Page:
Cutting the brakes on cancer: gene-editing could help the body to fight back

15 April 2016

Promising new research demonstrates that gene-editing the ‘off-switch’ in T-Cells, allows the immune system to fight back against cancer on its own.

Exciting results from the first proof-of concept study have shown that gene-editing could hold the key to the next generation of cancer immunotherapies.

The team from University College London’s Cancer Institute led by Professor Karl Peggs and Dr Sergio Quezada, used TALEN Gene-Editing to modify the T-cells found in mice allowing their own immune systems to attack the melanoma and fibrosarcoma tumours within their bodies.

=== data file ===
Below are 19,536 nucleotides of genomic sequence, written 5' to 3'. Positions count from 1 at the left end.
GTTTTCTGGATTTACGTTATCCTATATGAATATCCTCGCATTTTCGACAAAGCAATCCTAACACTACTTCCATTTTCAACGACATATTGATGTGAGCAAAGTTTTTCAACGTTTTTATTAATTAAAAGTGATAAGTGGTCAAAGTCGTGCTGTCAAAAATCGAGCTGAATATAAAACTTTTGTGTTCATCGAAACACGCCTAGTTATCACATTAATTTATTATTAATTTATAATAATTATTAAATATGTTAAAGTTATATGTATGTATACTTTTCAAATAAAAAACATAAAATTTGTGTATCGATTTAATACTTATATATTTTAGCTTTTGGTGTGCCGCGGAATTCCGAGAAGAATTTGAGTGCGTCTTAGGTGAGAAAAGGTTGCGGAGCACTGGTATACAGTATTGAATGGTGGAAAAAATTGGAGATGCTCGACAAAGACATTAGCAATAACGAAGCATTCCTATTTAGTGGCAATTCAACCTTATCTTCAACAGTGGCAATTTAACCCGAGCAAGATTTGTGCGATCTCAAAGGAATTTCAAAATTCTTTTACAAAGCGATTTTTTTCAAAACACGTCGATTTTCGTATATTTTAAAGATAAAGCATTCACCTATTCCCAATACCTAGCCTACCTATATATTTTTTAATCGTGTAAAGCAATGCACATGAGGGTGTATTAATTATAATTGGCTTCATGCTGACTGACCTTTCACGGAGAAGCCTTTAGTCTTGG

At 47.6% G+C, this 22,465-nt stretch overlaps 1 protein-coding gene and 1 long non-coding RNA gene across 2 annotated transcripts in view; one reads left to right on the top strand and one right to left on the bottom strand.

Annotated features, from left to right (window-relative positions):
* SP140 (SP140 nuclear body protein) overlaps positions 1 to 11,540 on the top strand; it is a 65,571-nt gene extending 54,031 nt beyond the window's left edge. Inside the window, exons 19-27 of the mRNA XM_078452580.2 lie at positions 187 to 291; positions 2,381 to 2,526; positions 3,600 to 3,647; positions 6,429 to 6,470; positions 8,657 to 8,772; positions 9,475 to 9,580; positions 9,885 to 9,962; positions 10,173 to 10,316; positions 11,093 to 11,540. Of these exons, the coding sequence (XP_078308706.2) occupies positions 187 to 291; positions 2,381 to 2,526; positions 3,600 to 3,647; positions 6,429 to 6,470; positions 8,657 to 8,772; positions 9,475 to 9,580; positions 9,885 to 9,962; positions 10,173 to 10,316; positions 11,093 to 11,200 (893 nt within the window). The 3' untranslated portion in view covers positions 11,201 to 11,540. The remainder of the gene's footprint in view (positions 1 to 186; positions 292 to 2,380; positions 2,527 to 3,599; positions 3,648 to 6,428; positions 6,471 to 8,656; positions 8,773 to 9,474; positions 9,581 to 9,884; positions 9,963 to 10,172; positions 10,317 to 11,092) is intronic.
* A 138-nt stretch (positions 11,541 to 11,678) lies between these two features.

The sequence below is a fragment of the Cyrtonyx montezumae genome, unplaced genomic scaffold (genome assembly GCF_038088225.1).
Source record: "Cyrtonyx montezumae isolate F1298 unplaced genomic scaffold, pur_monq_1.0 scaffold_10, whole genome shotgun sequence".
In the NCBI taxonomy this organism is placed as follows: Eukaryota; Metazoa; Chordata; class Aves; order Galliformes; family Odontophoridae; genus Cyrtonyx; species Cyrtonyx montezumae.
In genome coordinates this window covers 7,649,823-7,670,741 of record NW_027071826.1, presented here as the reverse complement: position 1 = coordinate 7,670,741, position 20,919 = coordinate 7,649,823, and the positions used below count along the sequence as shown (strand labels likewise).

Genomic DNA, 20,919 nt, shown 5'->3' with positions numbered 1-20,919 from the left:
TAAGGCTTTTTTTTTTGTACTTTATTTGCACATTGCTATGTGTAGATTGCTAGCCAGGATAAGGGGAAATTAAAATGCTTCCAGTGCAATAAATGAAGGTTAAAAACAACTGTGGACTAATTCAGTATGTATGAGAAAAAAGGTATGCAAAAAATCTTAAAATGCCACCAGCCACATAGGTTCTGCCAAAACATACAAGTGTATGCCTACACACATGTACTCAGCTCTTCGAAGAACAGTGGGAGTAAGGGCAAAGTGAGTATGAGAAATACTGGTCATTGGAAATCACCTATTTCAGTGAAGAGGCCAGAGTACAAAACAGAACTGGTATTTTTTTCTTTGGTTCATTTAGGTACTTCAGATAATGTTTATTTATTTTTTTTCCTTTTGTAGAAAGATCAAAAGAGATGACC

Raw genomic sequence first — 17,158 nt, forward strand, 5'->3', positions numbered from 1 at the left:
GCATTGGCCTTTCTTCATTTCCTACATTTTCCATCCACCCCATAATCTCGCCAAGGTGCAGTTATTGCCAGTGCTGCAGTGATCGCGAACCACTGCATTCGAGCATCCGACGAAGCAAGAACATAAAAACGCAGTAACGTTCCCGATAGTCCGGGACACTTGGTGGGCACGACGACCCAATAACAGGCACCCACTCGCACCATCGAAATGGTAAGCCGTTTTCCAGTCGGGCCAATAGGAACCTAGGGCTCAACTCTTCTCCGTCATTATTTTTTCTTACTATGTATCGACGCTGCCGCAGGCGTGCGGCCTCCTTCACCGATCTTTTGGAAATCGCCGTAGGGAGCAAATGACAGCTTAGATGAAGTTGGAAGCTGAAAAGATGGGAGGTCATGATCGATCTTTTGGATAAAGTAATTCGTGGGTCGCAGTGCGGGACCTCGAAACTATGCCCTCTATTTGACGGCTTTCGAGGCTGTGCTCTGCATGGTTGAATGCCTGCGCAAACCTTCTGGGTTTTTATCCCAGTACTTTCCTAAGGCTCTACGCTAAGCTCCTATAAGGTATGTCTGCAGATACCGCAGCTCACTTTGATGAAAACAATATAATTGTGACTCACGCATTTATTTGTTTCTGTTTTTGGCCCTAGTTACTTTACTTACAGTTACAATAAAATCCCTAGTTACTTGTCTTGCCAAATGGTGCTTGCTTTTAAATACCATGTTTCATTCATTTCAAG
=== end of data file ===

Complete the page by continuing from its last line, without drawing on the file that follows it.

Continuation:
The gene PD-1 normally regulates T-Cell responses, helping it to identify intruders within the body, and attack them causing cell-death, destroying any foreign objects. Tumours within the body co-opt this response, preventing the T-Cells from fighting back.

Using extracted T-cells, taken from the tumours themselves, the team deactivated PD-1 using TALEN editing, and reintroduced the cells into the tumours. Over the next 60 days, the mice with the modified cells had a survival rate of over 70% and their tumours shrank. The control group mice - with no modification - had a survival rate of less than 20%.

There are already drugs in use which block the PD-1 gene. However they don’t target the tumour specifically, resulting in side-effects.  

Professor Peter Johnson, from Cancer research UK (who part funded the study) cautioned that although the results are promising, they are still a long way from clinical application. 

More from us

Genomics and policy news